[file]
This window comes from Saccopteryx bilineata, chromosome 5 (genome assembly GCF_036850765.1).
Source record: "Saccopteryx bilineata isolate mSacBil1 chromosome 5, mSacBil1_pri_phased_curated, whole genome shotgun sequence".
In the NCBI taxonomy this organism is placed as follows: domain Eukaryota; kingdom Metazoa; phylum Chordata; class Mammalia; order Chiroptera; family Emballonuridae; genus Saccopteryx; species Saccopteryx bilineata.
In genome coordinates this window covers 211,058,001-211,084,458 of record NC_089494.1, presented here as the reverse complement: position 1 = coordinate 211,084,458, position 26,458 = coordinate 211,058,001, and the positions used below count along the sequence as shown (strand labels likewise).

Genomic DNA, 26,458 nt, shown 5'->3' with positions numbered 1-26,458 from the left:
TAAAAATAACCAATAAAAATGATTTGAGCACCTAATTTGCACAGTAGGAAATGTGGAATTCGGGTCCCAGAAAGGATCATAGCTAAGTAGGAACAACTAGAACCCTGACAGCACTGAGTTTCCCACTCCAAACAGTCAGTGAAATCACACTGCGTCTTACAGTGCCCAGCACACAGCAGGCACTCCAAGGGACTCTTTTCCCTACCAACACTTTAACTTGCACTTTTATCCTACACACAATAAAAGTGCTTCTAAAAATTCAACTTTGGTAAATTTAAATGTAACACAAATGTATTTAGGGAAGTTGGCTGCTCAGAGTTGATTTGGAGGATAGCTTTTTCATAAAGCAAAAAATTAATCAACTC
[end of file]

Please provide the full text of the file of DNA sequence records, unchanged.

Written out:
This window comes from Saccopteryx bilineata, chromosome 5 (genome assembly GCF_036850765.1).
Source record: "Saccopteryx bilineata isolate mSacBil1 chromosome 5, mSacBil1_pri_phased_curated, whole genome shotgun sequence".
In the NCBI taxonomy this organism is placed as follows: domain Eukaryota; kingdom Metazoa; phylum Chordata; class Mammalia; order Chiroptera; family Emballonuridae; genus Saccopteryx; species Saccopteryx bilineata.
In genome coordinates this window covers 211,058,001-211,084,458 of record NC_089494.1, presented here as the reverse complement: position 1 = coordinate 211,084,458, position 26,458 = coordinate 211,058,001, and the positions used below count along the sequence as shown (strand labels likewise).

Genomic DNA, 26,458 nt, shown 5'->3' with positions numbered 1-26,458 from the left:
TAAAAATAACCAATAAAAATGATTTGAGCACCTAATTTGCACAGTAGGAAATGTGGAATTCGGGTCCCAGAAAGGATCATAGCTAAGTAGGAACAACTAGAACCCTGACAGCACTGAGTTTCCCACTCCAAACAGTCAGTGAAATCACACTGCGTCTTACAGTGCCCAGCACACAGCAGGCACTCCAAGGGACTCTTTTCCCTACCAACACTTTAACTTGCACTTTTATCCTACACACAATAAAAGTGCTTCTAAAAATTCAACTTTGGTAAATTTAAATGTAACACAAATGTATTTAGGGAAGTTGGCTGCTCAGAGTTGATTTGGAGGATAGCTTTTTCATAAAGCAAAAAATTAATCAACTC